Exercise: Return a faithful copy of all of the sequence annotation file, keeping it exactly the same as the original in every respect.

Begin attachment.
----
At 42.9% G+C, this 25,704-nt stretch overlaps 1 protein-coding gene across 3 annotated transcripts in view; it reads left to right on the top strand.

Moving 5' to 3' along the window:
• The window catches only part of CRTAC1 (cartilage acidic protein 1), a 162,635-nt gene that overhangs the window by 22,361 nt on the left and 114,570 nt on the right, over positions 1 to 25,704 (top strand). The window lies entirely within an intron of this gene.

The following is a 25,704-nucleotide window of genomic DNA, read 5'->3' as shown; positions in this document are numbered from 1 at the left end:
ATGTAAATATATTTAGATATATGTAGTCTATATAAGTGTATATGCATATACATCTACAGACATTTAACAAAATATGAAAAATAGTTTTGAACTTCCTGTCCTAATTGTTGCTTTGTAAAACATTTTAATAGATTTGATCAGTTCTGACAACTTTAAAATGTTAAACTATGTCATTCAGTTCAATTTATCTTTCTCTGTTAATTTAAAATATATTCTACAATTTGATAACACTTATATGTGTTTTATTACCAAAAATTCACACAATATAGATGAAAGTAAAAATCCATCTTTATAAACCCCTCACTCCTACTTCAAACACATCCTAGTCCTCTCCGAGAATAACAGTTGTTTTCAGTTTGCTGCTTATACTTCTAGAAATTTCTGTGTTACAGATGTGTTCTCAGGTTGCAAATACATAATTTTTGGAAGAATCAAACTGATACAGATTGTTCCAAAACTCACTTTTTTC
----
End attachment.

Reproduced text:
At 42.9% G+C, this 25,704-nt stretch overlaps 1 protein-coding gene across 3 annotated transcripts in view; it reads left to right on the top strand.

Moving 5' to 3' along the window:
• The window catches only part of CRTAC1 (cartilage acidic protein 1), a 162,635-nt gene that overhangs the window by 22,361 nt on the left and 114,570 nt on the right, over positions 1 to 25,704 (top strand). The window lies entirely within an intron of this gene.

The following is a 25,704-nucleotide window of genomic DNA, read 5'->3' as shown; positions in this document are numbered from 1 at the left end:
ATGTAAATATATTTAGATATATGTAGTCTATATAAGTGTATATGCATATACATCTACAGACATTTAACAAAATATGAAAAATAGTTTTGAACTTCCTGTCCTAATTGTTGCTTTGTAAAACATTTTAATAGATTTGATCAGTTCTGACAACTTTAAAATGTTAAACTATGTCATTCAGTTCAATTTATCTTTCTCTGTTAATTTAAAATATATTCTACAATTTGATAACACTTATATGTGTTTTATTACCAAAAATTCACACAATATAGATGAAAGTAAAAATCCATCTTTATAAACCCCTCACTCCTACTTCAAACACATCCTAGTCCTCTCCGAGAATAACAGTTGTTTTCAGTTTGCTGCTTATACTTCTAGAAATTTCTGTGTTACAGATGTGTTCTCAGGTTGCAAATACATAATTTTTGGAAGAATCAAACTGATACAGATTGTTCCAAAACTCACTTTTTTC